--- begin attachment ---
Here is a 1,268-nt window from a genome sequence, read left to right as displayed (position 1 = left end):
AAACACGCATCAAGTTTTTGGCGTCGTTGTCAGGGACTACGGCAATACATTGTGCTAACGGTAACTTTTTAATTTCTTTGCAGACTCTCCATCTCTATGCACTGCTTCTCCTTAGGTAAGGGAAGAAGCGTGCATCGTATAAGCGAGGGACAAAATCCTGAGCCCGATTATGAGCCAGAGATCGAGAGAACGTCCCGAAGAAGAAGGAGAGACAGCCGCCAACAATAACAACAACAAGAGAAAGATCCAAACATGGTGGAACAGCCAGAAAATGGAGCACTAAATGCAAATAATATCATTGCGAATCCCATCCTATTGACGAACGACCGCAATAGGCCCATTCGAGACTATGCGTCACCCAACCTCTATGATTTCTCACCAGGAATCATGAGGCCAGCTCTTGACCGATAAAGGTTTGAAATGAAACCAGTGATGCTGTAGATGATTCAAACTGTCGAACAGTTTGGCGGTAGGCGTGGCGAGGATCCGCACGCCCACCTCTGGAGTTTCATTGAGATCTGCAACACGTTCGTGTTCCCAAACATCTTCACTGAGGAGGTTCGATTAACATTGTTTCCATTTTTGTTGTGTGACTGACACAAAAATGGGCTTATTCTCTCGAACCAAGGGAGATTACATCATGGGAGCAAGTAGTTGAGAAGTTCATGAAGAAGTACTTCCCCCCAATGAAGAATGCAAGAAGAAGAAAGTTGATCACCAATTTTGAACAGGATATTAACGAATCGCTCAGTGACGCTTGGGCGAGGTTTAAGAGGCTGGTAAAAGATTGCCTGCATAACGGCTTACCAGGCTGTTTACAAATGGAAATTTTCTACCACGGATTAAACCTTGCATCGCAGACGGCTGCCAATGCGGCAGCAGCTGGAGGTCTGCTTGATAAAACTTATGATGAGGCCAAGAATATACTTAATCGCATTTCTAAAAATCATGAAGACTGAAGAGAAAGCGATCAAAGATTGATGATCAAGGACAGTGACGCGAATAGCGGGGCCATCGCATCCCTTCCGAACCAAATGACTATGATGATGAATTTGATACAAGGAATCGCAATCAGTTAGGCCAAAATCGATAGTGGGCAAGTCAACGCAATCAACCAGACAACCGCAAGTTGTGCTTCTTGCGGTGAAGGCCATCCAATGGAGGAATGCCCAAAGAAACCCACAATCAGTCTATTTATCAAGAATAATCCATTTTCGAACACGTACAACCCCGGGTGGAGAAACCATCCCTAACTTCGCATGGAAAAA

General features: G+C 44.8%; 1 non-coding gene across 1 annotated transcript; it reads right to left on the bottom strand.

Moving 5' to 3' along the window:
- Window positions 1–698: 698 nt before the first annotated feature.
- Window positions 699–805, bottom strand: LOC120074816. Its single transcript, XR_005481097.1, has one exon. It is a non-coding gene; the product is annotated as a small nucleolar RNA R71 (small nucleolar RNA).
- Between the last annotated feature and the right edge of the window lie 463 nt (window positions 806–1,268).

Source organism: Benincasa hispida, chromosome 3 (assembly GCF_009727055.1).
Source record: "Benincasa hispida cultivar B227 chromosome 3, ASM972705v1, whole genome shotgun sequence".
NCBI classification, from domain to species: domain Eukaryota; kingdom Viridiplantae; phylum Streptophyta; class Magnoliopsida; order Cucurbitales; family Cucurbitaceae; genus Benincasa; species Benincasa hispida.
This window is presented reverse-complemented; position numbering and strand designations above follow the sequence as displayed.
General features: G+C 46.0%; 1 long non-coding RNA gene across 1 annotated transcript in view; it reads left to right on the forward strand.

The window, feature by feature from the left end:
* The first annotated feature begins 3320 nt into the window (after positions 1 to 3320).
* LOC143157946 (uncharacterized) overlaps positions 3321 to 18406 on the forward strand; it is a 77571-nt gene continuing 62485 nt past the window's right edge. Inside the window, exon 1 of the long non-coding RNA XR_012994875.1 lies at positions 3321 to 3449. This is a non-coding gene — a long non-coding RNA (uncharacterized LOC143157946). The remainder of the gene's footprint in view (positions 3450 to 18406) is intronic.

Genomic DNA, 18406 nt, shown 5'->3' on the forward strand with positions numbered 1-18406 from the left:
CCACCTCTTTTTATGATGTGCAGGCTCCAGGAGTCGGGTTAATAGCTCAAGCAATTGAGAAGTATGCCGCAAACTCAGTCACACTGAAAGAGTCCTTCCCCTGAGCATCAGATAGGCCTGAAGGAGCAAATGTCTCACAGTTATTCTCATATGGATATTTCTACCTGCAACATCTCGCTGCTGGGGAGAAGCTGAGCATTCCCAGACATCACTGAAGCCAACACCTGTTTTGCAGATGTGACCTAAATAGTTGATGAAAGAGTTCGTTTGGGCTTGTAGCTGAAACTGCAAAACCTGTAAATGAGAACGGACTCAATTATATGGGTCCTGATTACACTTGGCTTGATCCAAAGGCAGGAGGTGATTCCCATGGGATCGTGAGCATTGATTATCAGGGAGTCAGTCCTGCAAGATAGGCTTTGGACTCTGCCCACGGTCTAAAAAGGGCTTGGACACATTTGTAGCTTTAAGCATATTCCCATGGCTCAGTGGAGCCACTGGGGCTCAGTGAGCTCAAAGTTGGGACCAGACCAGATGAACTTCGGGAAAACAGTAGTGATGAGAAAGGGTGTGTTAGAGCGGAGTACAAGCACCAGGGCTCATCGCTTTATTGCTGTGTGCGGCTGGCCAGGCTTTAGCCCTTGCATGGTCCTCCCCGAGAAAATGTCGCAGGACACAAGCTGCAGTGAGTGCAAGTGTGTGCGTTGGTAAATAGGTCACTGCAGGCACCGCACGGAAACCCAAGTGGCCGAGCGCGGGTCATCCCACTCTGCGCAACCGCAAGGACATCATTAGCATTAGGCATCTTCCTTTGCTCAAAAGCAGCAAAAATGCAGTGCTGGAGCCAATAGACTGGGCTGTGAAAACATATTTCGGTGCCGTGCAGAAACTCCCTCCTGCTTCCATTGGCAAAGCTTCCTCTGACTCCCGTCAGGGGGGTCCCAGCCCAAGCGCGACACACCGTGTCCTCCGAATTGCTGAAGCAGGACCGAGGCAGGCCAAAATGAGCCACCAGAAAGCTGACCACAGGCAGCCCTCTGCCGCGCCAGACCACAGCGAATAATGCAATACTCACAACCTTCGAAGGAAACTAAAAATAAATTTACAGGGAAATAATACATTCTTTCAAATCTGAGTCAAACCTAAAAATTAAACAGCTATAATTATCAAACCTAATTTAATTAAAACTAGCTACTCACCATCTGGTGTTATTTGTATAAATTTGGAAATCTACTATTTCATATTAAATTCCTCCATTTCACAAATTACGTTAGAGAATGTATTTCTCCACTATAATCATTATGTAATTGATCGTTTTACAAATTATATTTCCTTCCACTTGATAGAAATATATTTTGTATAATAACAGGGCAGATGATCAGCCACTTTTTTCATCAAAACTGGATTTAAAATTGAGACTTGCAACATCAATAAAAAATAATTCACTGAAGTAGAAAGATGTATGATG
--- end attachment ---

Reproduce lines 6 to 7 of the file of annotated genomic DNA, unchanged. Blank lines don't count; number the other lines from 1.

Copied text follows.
- Window positions 699–805, bottom strand: LOC120074816. Its single transcript, XR_005481097.1, has one exon. It is a non-coding gene; the product is annotated as a small nucleolar RNA R71 (small nucleolar RNA).
- Between the last annotated feature and the right edge of the window lie 463 nt (window positions 806–1,268).